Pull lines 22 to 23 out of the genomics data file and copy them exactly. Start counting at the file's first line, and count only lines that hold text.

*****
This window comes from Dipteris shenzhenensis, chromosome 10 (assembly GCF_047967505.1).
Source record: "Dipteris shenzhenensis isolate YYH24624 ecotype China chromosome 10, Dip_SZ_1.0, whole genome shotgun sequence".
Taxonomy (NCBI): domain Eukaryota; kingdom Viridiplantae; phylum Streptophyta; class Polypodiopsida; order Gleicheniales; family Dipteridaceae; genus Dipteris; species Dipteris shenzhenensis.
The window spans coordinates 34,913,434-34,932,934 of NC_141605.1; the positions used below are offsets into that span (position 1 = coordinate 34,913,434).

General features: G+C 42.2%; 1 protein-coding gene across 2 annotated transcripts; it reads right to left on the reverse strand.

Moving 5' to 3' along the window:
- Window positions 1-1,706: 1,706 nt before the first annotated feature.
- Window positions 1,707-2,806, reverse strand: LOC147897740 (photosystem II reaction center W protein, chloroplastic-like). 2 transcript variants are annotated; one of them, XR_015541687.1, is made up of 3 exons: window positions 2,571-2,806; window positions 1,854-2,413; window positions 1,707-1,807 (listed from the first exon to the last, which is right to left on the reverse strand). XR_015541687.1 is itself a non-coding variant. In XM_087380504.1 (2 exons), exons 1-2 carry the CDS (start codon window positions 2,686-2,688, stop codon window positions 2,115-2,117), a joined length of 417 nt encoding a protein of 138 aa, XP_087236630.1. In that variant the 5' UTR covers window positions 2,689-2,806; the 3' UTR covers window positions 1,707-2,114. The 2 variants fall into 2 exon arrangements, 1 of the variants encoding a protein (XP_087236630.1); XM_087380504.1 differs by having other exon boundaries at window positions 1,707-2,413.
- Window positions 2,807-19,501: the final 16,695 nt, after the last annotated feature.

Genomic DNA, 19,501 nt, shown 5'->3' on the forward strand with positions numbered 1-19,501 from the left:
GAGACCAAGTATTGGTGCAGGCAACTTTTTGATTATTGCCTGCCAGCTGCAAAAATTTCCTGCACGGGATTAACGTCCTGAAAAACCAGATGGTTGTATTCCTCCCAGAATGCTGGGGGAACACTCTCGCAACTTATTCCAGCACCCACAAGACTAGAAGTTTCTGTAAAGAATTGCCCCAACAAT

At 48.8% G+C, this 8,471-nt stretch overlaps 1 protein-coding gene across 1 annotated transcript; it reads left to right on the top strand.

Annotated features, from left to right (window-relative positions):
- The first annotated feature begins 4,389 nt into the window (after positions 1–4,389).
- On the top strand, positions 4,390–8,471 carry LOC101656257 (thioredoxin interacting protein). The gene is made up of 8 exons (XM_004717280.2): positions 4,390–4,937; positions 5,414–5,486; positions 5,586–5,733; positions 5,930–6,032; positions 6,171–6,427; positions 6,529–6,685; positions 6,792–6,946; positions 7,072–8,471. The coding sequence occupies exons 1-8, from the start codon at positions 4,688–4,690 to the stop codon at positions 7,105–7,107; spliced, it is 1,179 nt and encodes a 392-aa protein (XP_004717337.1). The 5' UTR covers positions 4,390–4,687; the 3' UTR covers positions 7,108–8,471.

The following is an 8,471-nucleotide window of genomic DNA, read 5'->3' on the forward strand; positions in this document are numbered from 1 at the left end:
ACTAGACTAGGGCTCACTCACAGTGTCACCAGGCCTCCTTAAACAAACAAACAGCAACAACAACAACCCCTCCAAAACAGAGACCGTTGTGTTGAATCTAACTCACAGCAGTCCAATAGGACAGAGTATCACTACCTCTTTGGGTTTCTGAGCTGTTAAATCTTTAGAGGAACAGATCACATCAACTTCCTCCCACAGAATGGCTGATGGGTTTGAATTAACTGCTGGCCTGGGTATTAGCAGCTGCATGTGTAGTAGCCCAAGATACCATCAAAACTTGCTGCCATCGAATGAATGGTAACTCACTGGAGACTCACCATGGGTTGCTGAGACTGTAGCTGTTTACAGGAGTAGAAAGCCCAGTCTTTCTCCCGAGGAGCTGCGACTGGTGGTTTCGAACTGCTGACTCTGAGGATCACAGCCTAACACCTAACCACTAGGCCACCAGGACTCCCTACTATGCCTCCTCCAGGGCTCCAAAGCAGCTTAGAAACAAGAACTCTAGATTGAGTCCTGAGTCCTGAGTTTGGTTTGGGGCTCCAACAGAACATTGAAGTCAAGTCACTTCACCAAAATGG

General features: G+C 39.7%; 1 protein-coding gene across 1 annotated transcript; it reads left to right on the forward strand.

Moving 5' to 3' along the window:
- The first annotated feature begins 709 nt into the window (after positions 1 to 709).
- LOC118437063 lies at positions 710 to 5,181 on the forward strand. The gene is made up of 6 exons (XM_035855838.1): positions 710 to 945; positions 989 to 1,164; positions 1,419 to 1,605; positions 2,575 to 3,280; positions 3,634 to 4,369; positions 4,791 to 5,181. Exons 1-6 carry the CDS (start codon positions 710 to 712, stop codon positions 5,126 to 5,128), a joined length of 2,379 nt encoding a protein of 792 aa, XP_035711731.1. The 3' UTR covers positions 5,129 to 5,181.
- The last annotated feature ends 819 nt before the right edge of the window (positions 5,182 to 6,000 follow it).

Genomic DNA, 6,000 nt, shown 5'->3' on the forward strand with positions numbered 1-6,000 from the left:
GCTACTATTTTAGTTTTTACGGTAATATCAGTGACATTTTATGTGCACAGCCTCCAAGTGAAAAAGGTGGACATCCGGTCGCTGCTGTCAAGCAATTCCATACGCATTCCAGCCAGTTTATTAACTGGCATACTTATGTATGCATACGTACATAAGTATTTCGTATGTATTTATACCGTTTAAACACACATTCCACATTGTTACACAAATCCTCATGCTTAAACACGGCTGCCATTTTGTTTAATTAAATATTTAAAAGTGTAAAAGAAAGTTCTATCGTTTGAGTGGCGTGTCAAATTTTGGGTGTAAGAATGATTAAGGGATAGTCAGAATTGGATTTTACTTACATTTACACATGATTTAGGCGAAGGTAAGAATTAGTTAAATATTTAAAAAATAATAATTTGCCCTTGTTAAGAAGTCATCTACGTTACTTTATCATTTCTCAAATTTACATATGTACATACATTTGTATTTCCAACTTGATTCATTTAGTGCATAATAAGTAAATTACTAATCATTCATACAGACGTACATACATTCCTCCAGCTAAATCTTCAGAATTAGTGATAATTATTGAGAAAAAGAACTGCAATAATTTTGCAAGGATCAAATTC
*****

- The last annotated feature ends 819 nt before the right edge of the window (positions 5,182 to 6,000 follow it).

Genomic DNA, 6,000 nt, shown 5'->3' on the forward strand with positions numbered 1-6,000 from the left: